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Press release - Friday, October 17, 2014

Unique experimental field research in Belgian marine windmill park shows that strong underwater sound waves are not deadly for a sound-sensitive fish species (young seabass)

To building windmill parks at sea, innumerable foundation poles must be pounded into the seafloor. Fish in a large radius of this marine construction site are thus exposed to strong sound waves. Because of the intensity of the sound and the fact that most juvenile fish do not swim away from danger very quickly, it has been assumed that certain segments of the fish population near the places where poles are being hammered into the seafloor can experience negative or even deadly effects. A series of carefully-executed experiments done by ILVO (the Institute for Agricultural and Fisheries Research) in collaboration with Ghent University and the Royal Institute for Natural Sciences has proven that even when they are close to the construction areas, no seabass died from the sound waves.

Underwater sound and need for a field experiment

The strength of the underwater sound close to a foundation pole being pounded into the seafloor is more than 200 decibels. Sound carries differently in water than in air, but even so, the strength of this underwater sound led scientists to think that it could have deleterious effects on sea creatures, including fish.

Prior to this field experiment, research on the effects of the pounding noise on (young) fish was based on mathematical models and experiments done in specially-designed acoustic rooms where the hammering noise could be emulated. The results of several of these studies already pointed in the direction of limited effects of the hammering sound on fish health.

This is the first time that the lab results have been confirmed via field experiments. With the collaboration of the construction companies Northwind NV and GeoSea NV (the companies now building the windmill park on the Lodewijckbank in the Belgian Part of the North Sea), the researchers were able to perform unique field experiments on the building platforms during the summer of 2013, under the supervision of an ethical committee.

Experimental setup and results

The species selected was seabass, a commercial species with a swim bladder (unlike the commercially-important flatfish such as sole, plaice or dab). Having a swim bladder or not determines the sensitivity of the fish for changes in pressure such as those created by sound waves.

During the experiments, young fish (seabass between 60 and 120 days old) were put in a metal cage with water sacks and sound detection equipment, then lowered from the construction platform down to 2.5 metres under the surface only 45 metres from a pole that was then pounded into the seabed. This procedure was repeated near four independent poles, with different batches of fish. This procedure exposed the fish to more than a thousand peaks of the hammering sound. The sound measurements showed that the sound peaks exposed the fish to a sound pressure of 210 dB at frequencies of 125 to 200 Hertz. Between bouts of hammering, a comparison was made with groups of young seabass left for the same amount of time in the same place but without the noise. Comparison with the exposed and non-exposed groups showed no difference in mortality immediately after the experiment nor after two weeks of monitoring in tanks. The researchers concluded that even in the worst-case scenario - close to the hammering site with the most sound-sensitive fish (and sensitive age) - the impact of sound is not as serious as initially imagined.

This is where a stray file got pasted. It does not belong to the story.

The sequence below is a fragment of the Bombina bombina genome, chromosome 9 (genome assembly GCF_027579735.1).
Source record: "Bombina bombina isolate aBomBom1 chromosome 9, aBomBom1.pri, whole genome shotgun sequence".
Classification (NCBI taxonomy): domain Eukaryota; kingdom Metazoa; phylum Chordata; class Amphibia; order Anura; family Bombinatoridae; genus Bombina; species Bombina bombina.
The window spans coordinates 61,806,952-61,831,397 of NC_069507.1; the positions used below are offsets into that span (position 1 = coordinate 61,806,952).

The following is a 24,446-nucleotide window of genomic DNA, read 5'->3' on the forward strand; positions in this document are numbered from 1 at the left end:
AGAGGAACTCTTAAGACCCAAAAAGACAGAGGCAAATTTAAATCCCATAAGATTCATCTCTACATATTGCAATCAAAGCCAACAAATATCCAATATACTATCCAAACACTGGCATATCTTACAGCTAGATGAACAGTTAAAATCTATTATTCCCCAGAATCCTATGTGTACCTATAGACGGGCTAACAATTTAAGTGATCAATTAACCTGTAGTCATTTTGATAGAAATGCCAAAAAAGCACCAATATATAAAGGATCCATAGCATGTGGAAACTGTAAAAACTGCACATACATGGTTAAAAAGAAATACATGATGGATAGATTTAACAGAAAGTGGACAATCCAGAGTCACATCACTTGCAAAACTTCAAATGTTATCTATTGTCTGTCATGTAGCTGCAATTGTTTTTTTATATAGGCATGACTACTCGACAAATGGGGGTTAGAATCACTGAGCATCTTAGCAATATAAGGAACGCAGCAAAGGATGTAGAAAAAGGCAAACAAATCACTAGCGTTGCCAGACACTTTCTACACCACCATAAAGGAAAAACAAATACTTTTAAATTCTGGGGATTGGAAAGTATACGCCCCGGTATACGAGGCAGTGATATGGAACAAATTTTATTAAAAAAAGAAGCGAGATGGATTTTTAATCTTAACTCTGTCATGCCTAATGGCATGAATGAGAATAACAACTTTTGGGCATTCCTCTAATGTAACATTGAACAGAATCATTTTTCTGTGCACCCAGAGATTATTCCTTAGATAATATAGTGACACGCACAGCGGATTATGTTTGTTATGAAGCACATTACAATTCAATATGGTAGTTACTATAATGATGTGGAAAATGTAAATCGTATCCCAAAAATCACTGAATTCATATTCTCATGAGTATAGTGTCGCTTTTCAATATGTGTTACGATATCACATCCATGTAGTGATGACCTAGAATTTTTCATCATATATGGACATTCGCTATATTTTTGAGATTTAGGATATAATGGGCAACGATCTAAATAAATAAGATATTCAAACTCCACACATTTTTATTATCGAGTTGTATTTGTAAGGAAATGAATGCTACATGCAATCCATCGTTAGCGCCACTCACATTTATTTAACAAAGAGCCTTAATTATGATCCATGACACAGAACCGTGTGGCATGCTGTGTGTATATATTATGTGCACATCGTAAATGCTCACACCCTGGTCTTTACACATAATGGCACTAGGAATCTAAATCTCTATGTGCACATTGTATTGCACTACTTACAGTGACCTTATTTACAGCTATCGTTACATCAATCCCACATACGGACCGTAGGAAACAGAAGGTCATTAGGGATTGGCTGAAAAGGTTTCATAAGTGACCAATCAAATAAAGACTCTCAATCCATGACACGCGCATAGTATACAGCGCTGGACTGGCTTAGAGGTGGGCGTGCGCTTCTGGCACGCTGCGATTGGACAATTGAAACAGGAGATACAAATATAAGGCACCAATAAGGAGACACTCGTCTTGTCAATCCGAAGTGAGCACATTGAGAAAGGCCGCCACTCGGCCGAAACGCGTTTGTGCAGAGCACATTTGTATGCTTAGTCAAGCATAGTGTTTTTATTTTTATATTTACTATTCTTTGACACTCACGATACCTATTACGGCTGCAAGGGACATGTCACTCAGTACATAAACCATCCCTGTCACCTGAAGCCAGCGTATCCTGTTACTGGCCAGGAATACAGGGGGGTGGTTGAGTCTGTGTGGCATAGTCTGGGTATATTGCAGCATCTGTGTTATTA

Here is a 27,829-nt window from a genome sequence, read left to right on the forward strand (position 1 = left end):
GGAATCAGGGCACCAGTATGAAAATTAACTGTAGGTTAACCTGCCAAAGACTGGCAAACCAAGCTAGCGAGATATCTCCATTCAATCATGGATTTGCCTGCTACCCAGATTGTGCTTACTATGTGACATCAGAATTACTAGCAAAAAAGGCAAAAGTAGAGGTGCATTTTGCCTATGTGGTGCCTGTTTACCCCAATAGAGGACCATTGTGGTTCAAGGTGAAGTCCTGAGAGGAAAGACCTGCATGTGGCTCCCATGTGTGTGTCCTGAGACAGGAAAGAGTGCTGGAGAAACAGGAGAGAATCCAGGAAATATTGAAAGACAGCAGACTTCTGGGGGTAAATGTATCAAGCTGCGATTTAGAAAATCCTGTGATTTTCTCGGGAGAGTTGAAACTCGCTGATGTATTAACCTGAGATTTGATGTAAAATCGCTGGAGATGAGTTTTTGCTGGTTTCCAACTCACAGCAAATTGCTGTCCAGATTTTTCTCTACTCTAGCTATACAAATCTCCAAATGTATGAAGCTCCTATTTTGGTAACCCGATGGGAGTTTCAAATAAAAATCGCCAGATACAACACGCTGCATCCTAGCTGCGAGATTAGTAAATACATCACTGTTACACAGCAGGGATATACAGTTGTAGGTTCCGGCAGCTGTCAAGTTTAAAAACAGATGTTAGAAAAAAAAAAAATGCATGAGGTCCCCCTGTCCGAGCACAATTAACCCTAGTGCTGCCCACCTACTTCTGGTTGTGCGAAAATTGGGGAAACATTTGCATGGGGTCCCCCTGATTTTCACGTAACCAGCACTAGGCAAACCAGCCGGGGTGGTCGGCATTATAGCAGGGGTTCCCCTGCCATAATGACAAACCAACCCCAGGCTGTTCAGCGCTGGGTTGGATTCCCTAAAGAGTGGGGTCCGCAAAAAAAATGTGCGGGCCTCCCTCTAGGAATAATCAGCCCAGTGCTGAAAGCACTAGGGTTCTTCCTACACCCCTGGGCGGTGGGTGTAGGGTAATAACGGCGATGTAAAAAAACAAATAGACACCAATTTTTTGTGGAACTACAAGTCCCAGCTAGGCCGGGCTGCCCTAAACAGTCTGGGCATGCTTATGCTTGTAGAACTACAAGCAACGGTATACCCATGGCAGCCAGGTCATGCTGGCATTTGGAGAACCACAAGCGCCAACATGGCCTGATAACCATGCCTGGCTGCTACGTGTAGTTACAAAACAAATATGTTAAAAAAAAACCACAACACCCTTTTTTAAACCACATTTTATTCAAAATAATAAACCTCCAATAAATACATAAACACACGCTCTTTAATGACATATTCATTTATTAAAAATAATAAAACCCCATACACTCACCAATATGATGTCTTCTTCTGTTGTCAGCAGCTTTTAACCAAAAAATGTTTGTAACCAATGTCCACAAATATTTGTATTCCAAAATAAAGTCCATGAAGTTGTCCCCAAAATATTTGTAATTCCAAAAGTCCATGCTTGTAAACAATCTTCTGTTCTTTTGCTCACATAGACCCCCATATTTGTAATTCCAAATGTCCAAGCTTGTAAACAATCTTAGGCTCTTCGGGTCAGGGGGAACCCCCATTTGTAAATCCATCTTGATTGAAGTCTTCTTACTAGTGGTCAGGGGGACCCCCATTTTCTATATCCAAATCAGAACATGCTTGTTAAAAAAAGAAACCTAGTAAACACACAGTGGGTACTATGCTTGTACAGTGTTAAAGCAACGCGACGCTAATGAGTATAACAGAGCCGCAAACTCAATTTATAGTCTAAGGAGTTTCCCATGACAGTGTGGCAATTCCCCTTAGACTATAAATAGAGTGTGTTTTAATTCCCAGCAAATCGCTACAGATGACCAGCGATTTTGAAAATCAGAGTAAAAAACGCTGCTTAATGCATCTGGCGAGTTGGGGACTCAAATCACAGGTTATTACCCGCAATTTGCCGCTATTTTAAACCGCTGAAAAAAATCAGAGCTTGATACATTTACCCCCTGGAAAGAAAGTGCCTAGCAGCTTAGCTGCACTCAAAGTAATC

This research on mortal effects is only a first but important step. Next the researchers will refine their examination to injury, changes in behavior and observations of stress in fish.

Possible application

The results of this experiment at sea greatly confirmed what the researchers already expected via the lab experiments with simulated sound. (Less expensive) experiments in such sound chambers can thus be deemed reliable for future experiments. This is important for future studies of the effect of sound at sea. The field experiments such as performed here by ILVO were logistically and financially challenging.

ILVO’s opinion is that the new knowledge of the effects of underwater sound can function to refine the regulation related to animal welfare and the protection of, and continued existence, of fish populations (and the related fisheries). Advice can be formulated about norms for underwater noise in the European Framework for Guidelines on Marine Strategy. These norms indicate which level of underwater noise is dangerous for wildlife and thus when regulations are needed to either minimise damage or ban certain activities or construction techniques.

A scientific article has been published about this experiment and the results of measuring the sound impact of the windmill park:

More information

Greet Riebbels, ILVO Communication,, tel. +32 9 272 25 05 GSM +32 486 26 00 14
Elisabeth Debusschere, researcher at ILVO –, tel +32 59 56 98 63
Sofie Vandendriessche, researcher at ILVO –, tel +32 9 272 25 28
Kris Hostens, Research Group Leader at ILVO -, tel +32 59 56 98 48
Steven Degraer –, tel +32 27 73 21 03